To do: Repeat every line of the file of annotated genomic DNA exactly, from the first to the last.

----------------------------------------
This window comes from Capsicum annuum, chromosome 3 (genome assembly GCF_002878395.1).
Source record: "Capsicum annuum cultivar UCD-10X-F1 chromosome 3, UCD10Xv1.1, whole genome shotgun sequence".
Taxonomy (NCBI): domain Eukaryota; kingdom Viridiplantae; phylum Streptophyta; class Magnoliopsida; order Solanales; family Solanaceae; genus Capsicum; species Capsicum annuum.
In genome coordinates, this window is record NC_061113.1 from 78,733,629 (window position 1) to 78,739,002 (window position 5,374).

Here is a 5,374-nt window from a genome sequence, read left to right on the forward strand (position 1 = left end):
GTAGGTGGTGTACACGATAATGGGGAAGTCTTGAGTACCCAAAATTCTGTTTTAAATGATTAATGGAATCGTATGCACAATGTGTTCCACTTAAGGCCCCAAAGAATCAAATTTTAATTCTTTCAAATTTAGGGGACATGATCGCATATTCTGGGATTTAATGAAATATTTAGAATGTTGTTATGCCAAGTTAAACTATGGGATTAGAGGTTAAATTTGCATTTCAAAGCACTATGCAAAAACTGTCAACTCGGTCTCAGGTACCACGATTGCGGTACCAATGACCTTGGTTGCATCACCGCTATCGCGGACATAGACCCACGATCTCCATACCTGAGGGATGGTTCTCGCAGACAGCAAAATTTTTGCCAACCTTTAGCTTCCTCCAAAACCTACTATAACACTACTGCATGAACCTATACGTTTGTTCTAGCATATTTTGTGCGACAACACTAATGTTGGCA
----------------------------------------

This window comes from Capsicum annuum, chromosome 3 (genome assembly GCF_002878395.1).
Source record: "Capsicum annuum cultivar UCD-10X-F1 chromosome 3, UCD10Xv1.1, whole genome shotgun sequence".
Taxonomy (NCBI): domain Eukaryota; kingdom Viridiplantae; phylum Streptophyta; class Magnoliopsida; order Solanales; family Solanaceae; genus Capsicum; species Capsicum annuum.
In genome coordinates, this window is record NC_061113.1 from 78,733,629 (window position 1) to 78,739,002 (window position 5,374).

Here is a 5,374-nt window from a genome sequence, read left to right on the forward strand (position 1 = left end):
GTAGGTGGTGTACACGATAATGGGGAAGTCTTGAGTACCCAAAATTCTGTTTTAAATGATTAATGGAATCGTATGCACAATGTGTTCCACTTAAGGCCCCAAAGAATCAAATTTTAATTCTTTCAAATTTAGGGGACATGATCGCATATTCTGGGATTTAATGAAATATTTAGAATGTTGTTATGCCAAGTTAAACTATGGGATTAGAGGTTAAATTTGCATTTCAAAGCACTATGCAAAAACTGTCAACTCGGTCTCAGGTACCACGATTGCGGTACCAATGACCTTGGTTGCATCACCGCTATCGCGGACATAGACCCACGATCTCCATACCTGAGGGATGGTTCTCGCAGACAGCAAAATTTTTGCCAACCTTTAGCTTCCTCCAAAACCTACTATAACACTACTGCATGAACCTATACGTTTGTTCTAGCATATTTTGTGCGACAACACTAATGTTGGCA